Latest update: August 28th, 2012
Supporters of the planned mosque and Islamic center near Manhattan’s Ground Zero have focused on the issue of religious freedom. But as thousands of mosques have already been built throughout America, this is false – a straw man if ever there was one.
The location of the proposed center is a sensitive matter because of the 9/11 attack by Muslim terrorists. While no one is accusing all Muslims of being guilty for that crime, the project become a rallying cry of pain, a howl of grief every Muslim should hear. It is also an alarm.
Opposition to this project echoes 3,000 silent screams. That outrage needs to focus not only on the memory of lost loved ones, but on why so many Muslims are terrorists or support terrorism. Americans (and others) need to ask some hard questions and it is not “Islamophobic” to raise them.
Is Islam a “religion of peace,” as President Obama and others say? Yes, but it is also a religion of war.
According to experts, suicide bombing (“martyrdom”) and Jihad (“holy war”) are not radical ideas in Islam; they are intrinsic parts of the belief system.
Conventional wisdom says there are radical Muslims and moderate Muslims and that we must distinguish between the two groups and encourage those who don’t want to destroy non-Muslims and their cultures.
No doubt most Muslims don’t want to fly airplanes into buildings or blow up supermarkets and buses. But what do Islamic leaders say, and who is the authority? The problem seems to be that Islam contains both radical and moderate traditions, and both are authentic. Both fanatic jihadists and soft-spoken moderates consider themselves good Muslims, and Muslim religious leaders are at odds.
The leader of the proposed mosque/Islamic center in downtown Manhattan claims he is tolerant, and has suggested that the project may even include space for other religions, as if Christians and Jews would want to pray there. But this seems to be just another PR trick, since it violates strict separation mandated in the Koran and also denies Muslim superiority. It is impossible, therefore, to know what kind of Islam will be taught there, or for how long.
Controversy over the building must move to a critical examination of Islam’s theology, beliefs and practices.
Why are Islamic leaders silent about the suppression of women, about the condoning of slavery, about the murder of homosexuals, and about suicide bombings throughout the world? Where were they when violent Muslim riots engulfed Europe because of a cartoon?
Perhaps a few brave Muslims protested such barbarity, but whom do they represent and what is their authority? The fundamental problem in Islam is its duality; it holds contradictory positions, both of which are valid. Against Jews and Israel, however, there are few, if any differences.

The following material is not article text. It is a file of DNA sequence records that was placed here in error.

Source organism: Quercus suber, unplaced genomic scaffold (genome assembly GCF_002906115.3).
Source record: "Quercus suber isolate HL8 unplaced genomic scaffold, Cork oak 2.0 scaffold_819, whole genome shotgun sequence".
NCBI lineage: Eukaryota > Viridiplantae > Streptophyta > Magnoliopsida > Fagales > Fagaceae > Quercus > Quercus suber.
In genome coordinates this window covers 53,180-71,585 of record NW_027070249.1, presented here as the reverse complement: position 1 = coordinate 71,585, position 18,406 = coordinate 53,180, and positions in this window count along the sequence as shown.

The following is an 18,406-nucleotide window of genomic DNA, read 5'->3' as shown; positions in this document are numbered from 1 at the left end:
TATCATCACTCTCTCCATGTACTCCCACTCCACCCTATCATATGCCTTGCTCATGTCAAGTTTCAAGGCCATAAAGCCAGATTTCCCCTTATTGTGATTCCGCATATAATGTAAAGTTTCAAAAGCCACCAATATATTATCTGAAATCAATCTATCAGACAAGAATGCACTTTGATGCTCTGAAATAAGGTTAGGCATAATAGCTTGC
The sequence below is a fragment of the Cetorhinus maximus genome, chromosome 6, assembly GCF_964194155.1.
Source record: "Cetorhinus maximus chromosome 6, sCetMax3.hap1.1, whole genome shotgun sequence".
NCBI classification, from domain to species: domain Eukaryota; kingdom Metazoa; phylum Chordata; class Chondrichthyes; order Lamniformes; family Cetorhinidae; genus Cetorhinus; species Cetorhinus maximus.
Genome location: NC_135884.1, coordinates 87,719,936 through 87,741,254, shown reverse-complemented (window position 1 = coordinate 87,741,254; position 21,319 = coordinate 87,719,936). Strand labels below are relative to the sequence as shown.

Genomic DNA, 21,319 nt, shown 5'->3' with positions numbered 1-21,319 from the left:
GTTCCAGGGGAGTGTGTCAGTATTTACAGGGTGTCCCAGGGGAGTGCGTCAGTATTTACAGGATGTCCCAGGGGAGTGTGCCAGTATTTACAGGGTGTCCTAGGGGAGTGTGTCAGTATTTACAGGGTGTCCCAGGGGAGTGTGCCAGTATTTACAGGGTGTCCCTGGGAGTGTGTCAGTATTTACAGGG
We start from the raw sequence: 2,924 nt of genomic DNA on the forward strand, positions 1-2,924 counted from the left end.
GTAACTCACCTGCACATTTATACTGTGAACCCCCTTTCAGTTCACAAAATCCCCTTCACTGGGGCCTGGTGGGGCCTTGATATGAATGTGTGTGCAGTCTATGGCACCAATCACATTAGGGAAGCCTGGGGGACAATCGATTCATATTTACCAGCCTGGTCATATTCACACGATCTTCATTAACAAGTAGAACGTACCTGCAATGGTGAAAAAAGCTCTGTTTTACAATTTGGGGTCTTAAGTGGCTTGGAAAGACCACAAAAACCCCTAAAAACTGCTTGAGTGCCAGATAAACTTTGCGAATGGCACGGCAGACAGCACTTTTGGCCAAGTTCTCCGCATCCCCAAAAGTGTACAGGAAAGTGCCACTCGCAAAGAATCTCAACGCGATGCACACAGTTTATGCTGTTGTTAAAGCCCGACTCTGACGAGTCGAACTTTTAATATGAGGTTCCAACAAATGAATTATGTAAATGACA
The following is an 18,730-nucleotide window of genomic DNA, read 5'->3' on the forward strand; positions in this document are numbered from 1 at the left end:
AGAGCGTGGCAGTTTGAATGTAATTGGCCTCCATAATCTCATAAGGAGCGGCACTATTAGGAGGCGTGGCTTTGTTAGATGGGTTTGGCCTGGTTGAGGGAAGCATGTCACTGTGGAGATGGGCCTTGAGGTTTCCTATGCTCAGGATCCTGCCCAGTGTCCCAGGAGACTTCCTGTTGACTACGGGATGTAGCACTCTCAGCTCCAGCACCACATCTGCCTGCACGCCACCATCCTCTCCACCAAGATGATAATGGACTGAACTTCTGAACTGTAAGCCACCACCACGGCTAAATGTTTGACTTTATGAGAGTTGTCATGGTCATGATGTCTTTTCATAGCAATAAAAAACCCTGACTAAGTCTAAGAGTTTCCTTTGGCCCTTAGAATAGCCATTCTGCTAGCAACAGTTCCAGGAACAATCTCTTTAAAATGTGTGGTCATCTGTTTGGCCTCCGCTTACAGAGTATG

Muslim leaders refuse to condemn the murder of Jews by Muslims – anywhere. Four Israelis (and one unborn child) were slaughtered on the road in Israel two weeks ago and no Muslim leader – not even moderates – protested. Even the secular PA did not condemn the attack as murder. It was against “Palestinian interests,” said PA spokesmen – i.e., only the timing was wrong.
Islam preaches war against “infidels” and violence against those who don’t follow the rules of Islam. That’s not very peaceful. And Muslim leaders around the world encourage anti-Americanism – as well as hostility to Christians and Jews. Not so tolerant.
Despite extensive business dealings between Muslims and non-Muslims, many Muslim religious leaders foment a culture of hatred and violence. The problem is that they quote scripture and verse. And they are supported by a legal system.
Islamic law mandates violent jihad as a religious obligation and extreme punishments for those who insult Islam or violate its precepts. Moreover, since there is no central authority in Islam and there are conflicting factions, it is difficult to determine who makes these laws and how they should be applied.
Where does Islam stand on terrorism, for example? Well, it depends on your definition – if you have one. As they say: “One man’s terrorist ”
Americans need to know what Islam is. The failure to answer these fundamental questions lies behind the distrust of Muslims and opposition to the Ground Zero Mosque as well as other Muslim centers around the country.
The crucial distinctions, therefore, may be not between “moderates” and “radicals” but between those who are radical and those who are less so – since they all use the same source, the Koran. Because so many people are in positions of authority – many with aggressive political agendas – and with the possibility of moving easily from moderate to radical positions, it’s lethal chaos.
These questions need to be clarified.
Americans are tolerant, open and respectful, but they aren’t stupid. That’s why they keep asking.
Moshe Dann is a writer and journalist living in Jerusalem. He taught American history at CUNY.Moshe Dann
About the Author: Moshe Dann, Ph.D., is a writer and journalist. His book of short stories, “As Far As the Eye Can See,” was published last year by the New English Review Press.
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